To sell more healthy food, keep it simple
Despite extensive research on how to persuade consumers to improve their diets, academicians have largely failed to present food retailers with easy-to-use suggestions. Brian Wansink, director of Cornell's Food and Brand Lab and a leading expert in changing eating behavior, seeks to change this by providing an organizing framework that integrates insights from marketing, nutrition, psychology, public health, and behavioral economics research to suggest dozens of small, low-cost, in-store changes that retailers can use to boost sales of fish versus hamburger and apples instead of candy bars.
In "Healthy Profits: An Interdisciplinary Retail Framework that Increases the Sales of Healthy Foods," to be published in the June 2017 issue of the Journal of Retailing, Wansink sketches out a health predisposition pyramid - in essence, a hierarchy that places health-vigilant shoppers at the top and health-disinterested shoppers at the base, with so-called health-predisposed shoppers in the middle. He points out that different marketing interventions are more or less successful with each of these groups. For instance, research has shown that shoppers who are most interested in healthy eating are more interested than health-disinterested shoppers in recipe kiosks that might suggest ways to cook fish, whereas candy-free checkout aisles and front-of-store fruit displays attract all categories of shoppers.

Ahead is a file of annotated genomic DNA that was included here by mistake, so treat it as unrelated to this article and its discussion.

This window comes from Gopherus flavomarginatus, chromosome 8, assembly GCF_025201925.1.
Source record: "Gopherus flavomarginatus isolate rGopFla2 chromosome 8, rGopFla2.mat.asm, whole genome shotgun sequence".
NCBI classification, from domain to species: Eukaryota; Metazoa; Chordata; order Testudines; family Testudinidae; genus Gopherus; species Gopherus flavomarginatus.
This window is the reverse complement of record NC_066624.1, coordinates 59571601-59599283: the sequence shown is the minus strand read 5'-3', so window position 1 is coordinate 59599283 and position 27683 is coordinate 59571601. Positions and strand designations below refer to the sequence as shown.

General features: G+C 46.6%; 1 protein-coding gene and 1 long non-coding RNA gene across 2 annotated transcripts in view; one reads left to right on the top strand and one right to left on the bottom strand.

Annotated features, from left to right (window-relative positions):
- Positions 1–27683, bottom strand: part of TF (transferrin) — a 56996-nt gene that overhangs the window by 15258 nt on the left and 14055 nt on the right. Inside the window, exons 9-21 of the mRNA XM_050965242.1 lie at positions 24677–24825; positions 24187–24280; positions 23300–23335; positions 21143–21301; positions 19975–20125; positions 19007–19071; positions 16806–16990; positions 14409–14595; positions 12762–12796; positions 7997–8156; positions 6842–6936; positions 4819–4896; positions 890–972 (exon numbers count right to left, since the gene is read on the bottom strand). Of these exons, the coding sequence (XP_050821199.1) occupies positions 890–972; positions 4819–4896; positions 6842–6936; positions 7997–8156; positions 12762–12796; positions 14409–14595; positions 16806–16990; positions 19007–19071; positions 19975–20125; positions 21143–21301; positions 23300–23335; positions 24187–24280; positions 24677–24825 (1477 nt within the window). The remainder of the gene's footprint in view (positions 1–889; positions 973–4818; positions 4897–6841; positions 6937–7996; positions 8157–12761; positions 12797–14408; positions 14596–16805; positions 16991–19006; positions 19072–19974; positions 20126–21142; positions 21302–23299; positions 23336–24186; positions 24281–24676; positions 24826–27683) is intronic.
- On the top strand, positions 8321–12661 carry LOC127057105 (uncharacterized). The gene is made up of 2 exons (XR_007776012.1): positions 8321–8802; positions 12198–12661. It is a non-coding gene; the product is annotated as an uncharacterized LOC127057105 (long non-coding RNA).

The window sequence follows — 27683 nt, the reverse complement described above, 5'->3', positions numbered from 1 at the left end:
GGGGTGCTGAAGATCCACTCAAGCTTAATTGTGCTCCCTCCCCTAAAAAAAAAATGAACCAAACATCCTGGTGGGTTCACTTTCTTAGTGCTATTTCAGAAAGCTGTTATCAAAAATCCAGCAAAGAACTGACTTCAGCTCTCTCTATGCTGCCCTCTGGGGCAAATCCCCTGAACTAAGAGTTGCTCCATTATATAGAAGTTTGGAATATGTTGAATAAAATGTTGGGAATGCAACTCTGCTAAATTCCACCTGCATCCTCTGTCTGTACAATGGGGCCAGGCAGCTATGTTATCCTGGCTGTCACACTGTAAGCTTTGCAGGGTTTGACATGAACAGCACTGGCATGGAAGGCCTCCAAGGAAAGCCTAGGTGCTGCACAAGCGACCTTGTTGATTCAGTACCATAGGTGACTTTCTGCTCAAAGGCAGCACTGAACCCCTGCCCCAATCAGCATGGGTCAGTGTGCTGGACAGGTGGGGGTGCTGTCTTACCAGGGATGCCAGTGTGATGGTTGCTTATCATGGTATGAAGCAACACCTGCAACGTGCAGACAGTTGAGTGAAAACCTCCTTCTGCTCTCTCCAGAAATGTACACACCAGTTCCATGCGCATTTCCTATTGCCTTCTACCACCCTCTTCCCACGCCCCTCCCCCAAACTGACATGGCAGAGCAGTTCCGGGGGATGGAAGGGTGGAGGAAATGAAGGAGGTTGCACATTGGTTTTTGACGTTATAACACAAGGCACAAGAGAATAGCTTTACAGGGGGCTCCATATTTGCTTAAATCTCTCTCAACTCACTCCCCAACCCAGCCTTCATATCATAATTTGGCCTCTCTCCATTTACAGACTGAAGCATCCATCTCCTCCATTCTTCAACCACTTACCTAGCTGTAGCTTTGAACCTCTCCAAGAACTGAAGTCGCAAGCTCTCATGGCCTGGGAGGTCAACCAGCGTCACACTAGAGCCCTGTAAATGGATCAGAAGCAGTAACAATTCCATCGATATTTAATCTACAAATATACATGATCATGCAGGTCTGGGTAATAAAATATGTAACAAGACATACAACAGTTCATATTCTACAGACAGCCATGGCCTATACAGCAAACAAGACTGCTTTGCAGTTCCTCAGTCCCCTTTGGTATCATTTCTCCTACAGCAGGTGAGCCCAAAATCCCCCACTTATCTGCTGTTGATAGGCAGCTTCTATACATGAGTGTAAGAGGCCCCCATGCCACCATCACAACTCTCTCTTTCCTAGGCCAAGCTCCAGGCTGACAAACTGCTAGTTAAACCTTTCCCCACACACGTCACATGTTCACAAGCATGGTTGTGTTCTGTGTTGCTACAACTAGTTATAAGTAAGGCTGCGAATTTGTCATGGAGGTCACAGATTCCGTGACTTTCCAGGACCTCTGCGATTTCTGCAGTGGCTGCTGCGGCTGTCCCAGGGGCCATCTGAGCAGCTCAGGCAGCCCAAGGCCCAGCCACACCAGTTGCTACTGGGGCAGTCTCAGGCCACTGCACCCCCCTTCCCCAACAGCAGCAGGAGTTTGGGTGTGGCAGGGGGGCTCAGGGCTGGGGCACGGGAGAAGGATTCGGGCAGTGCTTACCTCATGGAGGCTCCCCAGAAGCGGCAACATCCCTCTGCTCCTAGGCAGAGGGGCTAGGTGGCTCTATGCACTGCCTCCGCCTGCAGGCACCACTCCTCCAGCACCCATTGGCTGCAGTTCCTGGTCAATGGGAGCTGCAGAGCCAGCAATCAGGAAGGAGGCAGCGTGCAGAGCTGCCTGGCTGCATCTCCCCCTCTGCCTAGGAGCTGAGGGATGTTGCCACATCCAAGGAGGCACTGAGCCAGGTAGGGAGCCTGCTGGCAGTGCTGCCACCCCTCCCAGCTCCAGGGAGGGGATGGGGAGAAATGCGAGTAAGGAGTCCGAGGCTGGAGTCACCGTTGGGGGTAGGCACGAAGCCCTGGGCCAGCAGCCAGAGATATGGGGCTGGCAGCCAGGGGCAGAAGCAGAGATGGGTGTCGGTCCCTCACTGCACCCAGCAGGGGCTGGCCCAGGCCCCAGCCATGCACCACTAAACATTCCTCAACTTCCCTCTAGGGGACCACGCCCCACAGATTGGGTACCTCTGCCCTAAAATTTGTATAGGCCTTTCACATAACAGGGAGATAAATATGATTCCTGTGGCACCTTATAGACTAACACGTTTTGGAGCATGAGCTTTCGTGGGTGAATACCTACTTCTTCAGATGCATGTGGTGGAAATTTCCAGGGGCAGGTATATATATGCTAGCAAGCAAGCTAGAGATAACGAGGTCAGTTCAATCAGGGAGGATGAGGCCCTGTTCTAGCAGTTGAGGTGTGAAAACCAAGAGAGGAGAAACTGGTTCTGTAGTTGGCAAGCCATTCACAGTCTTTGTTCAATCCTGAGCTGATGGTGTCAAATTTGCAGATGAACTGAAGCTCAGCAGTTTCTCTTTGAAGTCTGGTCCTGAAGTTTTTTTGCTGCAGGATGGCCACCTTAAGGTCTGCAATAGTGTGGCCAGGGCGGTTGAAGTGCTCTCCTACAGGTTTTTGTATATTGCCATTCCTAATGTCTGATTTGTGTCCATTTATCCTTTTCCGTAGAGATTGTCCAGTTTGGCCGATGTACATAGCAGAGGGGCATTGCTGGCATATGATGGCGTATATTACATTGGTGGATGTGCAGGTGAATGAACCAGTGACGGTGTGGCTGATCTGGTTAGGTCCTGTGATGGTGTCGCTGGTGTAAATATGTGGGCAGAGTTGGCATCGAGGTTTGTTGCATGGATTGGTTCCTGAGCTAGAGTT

Where, how, and when retailers can best influence shoppers are all areas that call for more research, Wansink points out, and at the same time, the studies that have been done, while providing valuable insights, form no cohesive, actionable plan for retailers. Wansink advocates a comprehensive approach that focuses on making the selection of healthy foods convenient, attractive, and normal (CAN) and provides a retail intervention matrix that organizes key research findings into a sensible pattern that is easy to understand and practical to implement.
The intervention matrix was put to work in Norway by a large grocery chain seeking to reposition itself around environmentally sustainable fish. All 457 stores in the chain used the traditional marketing mix of altering the variety, packaging, advertising, and price promotions of fish. Over a two-year period, these efforts consistently increased sales by 9 percent. Subsequently, 239 stores added strategies from the intervention matrix; the average increase was 28 percent more fish per transaction than in the first group of stores. "This example shows one way research findings can be extrapolated, organized, and presented in a way that is compelling for managers who have little time or tolerance for ambiguity and nuance," says Wansink.